Mon. Jul 22nd, 2024

Famed Santa Rosa vegan diet doctor John McDougall dies

Heather McDougall said her father’s passion was fueled by a “desire to tell the truth,” a value he said was instilled in him by his parents when he was growing up in his native Detroit, Mich.

“He wanted to teach the word and get people to eat better and protect the environment. His number one pleasure in life was helping others — and his family,” she said.

He had his skeptics and critics, particularly early on, some of whom dismissed his diet as extreme or not sustainable. More recent research nonetheless, seems to support the health benefits of a plant-based diet. A study released in May by the University of California at San Francisco found that men with prostate cancer could significantly reduce the chances of the disease worsening by eating more fruits, vegetables and nuts and olive oil and only small amounts of meat, dairy and fish.

A stroke of fortune

McDougall suffered a massive stroke at age 18 that left him temporarily paralyzed on the left side and would, he said in an autobiography on his website, leave him weakened for the remainder of his life. He walked with a limp.

Still, he regarded that incident as “one of the great fortunes of my life,“ inspiring him to go to medical school where he met Mary, a surgical nurse, in an operating room in 1971.

“She was his scrub nurse. He just fell in love. He tried to get her to go on a date with him. Finally she said yes and three months later they were married,” Heather McDougall said.

In 1972 the newlyweds moved to Hawaii, where they started a family and the young doctor did his residency. He also served as a general practitioner at the Hamakua Sugar Company. It was there he discovered his life’s work.

“My plantation patients taught me how to eat,” told the Press Democrat in 2010. “The first-generation Japanese, Filipino and Chinese kept their same diet. They were trim and they never had heart disease, arthritis or diabetes.”

The second generation was a different story.

“Their kids raised in Hawaii were eating richer food,” he said. “The kids had gotten a little fatter and sicker.”

“Before my own eyes I saw fully functioning elders thriving on grains and fruits and vegetables. With the inclusion of the two other basic food groups — meat and dairy — the progeny failed,” he would write.

After becoming a board-certified internist in 1978, McDougall started his own dietary-medicine practice in Hawaii. He began speaking out, pressing for the removal of talc from processed rice in Hawaii, California and Puerto Rico, and leading a successful fight to require surgeons to inform women with breast cancer about options other than surgery.

In 1986 he was recruited to run The McDougall program at The Adventist Health hospital in St. Helena, a leading heart surgery center, and moved his family to Santa Rosa. By 1999 he was also offering his program remotely out of hotels in Minnesota for Blue Cross Blue Shield and for a supermarket company in Florida. In 2002 McDougall went independent with his own permanent location out of The Flamingo Resort, where people would come for 10 days to learn “a new way of living,” said Jill Nussinow a Gualala dietitian, culinary educator and cookbook writer who worked with McDougall for many years.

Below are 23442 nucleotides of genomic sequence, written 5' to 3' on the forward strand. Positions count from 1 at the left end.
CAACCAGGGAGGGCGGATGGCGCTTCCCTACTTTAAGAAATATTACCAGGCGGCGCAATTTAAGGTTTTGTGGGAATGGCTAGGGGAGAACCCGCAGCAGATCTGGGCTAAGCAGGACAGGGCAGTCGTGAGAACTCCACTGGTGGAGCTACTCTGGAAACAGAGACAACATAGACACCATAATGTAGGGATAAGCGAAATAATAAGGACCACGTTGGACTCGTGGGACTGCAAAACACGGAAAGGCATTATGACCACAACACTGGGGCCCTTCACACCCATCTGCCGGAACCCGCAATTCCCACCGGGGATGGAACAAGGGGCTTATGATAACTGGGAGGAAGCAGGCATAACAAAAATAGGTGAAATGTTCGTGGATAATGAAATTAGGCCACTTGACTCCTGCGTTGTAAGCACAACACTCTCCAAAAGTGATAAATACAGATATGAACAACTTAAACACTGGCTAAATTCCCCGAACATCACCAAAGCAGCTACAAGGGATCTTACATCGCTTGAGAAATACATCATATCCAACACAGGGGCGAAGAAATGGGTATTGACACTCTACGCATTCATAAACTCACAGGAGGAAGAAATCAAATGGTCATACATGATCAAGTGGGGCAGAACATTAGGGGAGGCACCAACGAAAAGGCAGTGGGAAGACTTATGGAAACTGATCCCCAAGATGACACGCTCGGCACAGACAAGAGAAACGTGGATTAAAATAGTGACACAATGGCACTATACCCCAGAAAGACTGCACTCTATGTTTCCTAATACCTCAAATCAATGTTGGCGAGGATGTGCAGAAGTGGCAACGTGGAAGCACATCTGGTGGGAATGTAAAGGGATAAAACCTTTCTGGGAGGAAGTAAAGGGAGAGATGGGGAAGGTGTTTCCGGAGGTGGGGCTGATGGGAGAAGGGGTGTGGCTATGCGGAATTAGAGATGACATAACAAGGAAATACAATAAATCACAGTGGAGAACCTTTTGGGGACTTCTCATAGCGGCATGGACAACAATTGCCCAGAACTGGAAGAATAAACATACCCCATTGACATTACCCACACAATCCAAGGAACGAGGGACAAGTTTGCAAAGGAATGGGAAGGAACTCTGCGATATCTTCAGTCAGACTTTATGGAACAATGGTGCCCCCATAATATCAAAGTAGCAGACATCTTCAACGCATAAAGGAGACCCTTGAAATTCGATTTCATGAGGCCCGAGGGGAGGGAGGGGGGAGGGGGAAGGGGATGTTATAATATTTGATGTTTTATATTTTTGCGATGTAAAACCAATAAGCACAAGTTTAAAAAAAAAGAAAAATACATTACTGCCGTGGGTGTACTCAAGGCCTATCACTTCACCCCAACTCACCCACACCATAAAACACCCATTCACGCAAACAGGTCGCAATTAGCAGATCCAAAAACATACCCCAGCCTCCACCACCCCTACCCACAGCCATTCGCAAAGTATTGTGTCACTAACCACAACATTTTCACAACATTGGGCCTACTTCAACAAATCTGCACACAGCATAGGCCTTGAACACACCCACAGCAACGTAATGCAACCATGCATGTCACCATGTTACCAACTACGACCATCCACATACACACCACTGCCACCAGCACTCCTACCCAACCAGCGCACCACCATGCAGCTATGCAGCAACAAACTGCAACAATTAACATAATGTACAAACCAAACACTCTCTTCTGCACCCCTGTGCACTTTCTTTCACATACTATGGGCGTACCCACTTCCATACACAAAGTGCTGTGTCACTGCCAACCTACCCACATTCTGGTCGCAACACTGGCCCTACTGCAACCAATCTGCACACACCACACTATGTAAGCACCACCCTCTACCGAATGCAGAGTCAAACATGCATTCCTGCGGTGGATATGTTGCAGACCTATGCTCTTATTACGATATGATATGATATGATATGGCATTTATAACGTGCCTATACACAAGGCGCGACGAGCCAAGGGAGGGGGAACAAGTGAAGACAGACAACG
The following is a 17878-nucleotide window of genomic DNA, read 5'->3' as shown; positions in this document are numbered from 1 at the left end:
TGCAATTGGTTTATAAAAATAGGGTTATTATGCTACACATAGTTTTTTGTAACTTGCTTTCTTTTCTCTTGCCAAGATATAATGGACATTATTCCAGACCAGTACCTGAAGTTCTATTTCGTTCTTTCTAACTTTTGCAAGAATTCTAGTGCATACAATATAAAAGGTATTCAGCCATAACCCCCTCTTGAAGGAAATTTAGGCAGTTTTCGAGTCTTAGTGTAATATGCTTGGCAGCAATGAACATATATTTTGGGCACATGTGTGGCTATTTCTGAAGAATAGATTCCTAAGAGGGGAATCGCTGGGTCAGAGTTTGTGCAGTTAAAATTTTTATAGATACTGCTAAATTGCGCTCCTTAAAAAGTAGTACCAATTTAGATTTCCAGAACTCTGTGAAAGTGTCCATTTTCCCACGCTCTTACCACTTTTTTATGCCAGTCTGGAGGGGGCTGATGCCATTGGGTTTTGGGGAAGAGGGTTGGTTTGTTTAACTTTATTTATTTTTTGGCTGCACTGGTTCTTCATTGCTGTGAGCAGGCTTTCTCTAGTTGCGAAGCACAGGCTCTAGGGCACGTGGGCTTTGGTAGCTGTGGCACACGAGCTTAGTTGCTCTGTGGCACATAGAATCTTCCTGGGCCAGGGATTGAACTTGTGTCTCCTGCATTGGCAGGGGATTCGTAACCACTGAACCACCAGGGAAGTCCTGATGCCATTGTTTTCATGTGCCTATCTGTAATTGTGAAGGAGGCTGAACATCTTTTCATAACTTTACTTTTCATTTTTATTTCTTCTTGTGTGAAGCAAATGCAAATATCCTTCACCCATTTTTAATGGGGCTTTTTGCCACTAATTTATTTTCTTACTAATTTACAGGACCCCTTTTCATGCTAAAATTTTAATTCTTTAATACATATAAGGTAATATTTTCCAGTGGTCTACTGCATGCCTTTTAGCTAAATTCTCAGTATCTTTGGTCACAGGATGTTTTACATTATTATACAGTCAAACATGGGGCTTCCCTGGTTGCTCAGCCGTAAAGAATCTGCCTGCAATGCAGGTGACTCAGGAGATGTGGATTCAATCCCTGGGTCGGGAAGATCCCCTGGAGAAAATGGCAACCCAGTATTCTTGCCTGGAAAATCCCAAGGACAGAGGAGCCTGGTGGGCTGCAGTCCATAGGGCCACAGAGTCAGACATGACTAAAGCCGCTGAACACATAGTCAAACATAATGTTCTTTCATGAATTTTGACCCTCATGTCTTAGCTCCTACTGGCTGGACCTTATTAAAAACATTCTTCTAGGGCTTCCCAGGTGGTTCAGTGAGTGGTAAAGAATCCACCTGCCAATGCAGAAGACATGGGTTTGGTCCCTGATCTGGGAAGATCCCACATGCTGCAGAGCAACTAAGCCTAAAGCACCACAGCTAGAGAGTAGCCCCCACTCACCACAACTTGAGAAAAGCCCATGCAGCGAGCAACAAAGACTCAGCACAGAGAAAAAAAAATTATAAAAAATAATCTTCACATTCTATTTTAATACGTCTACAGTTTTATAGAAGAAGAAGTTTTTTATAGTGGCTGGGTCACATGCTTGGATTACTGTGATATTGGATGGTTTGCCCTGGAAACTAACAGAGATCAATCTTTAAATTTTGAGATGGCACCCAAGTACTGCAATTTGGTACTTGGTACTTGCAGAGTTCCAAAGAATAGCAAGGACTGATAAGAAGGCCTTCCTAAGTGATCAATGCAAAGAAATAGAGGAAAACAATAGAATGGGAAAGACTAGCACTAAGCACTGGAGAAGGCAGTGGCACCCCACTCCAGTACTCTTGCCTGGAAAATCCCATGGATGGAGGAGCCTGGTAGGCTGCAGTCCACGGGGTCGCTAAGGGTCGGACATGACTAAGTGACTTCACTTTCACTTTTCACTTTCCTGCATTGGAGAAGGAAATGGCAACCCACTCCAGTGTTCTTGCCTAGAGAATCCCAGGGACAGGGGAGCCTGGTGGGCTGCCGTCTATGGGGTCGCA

“He got many thousands and thousands of people to look at what they were doing and make huge changes for their health and overall benefit,” she said.

The McDougalls lost their home in the 2017 Tubbs fire. That same year McDougall retired from running the program, but remained active as a speaker and on his YouTube channel.

“He redefined the way I view medicine,” said Dr. Anthony Lim, who took over as clinical director of the program when McDougall retired. What he learned in medical school and residency, he said, was managing diseases and conditions with medication. But McDougall’s legacy, he said, was showing people that they cannot only manage symptoms but regain their health through what they eat.

When he wasn’t advocating health through diet, McDougall enjoyed windsurfing, traveling, fly fishing and spending time with his family.

“We spent our lives sailing when we lived in Hawaii,” daughter Heather said. “He loved adventure. He was a pilot.”

Heather McDougall said it wasn’t clear what caused her father’s death. “He did have damaged arteries from his stroke. The ideal death is to just go in your sleep. It happened just the way he wanted it to. Sooner than we wanted but the way he wanted to go. I find comfort in that.”

In addition to his wife Mary and daughter Heather, he is survived by sons Craig McDougall of Lake Oswego, Ore., and Patrick McDougall of Orinda; a brother William McDougall of Brookings, Ore.; sisters Linda Dupuy of Michigan and Kay McDougall of Ecuador, and seven grandchildren. Services will be private.

You can reach Staff Writer Meg McConahey at 707-521-5204 or

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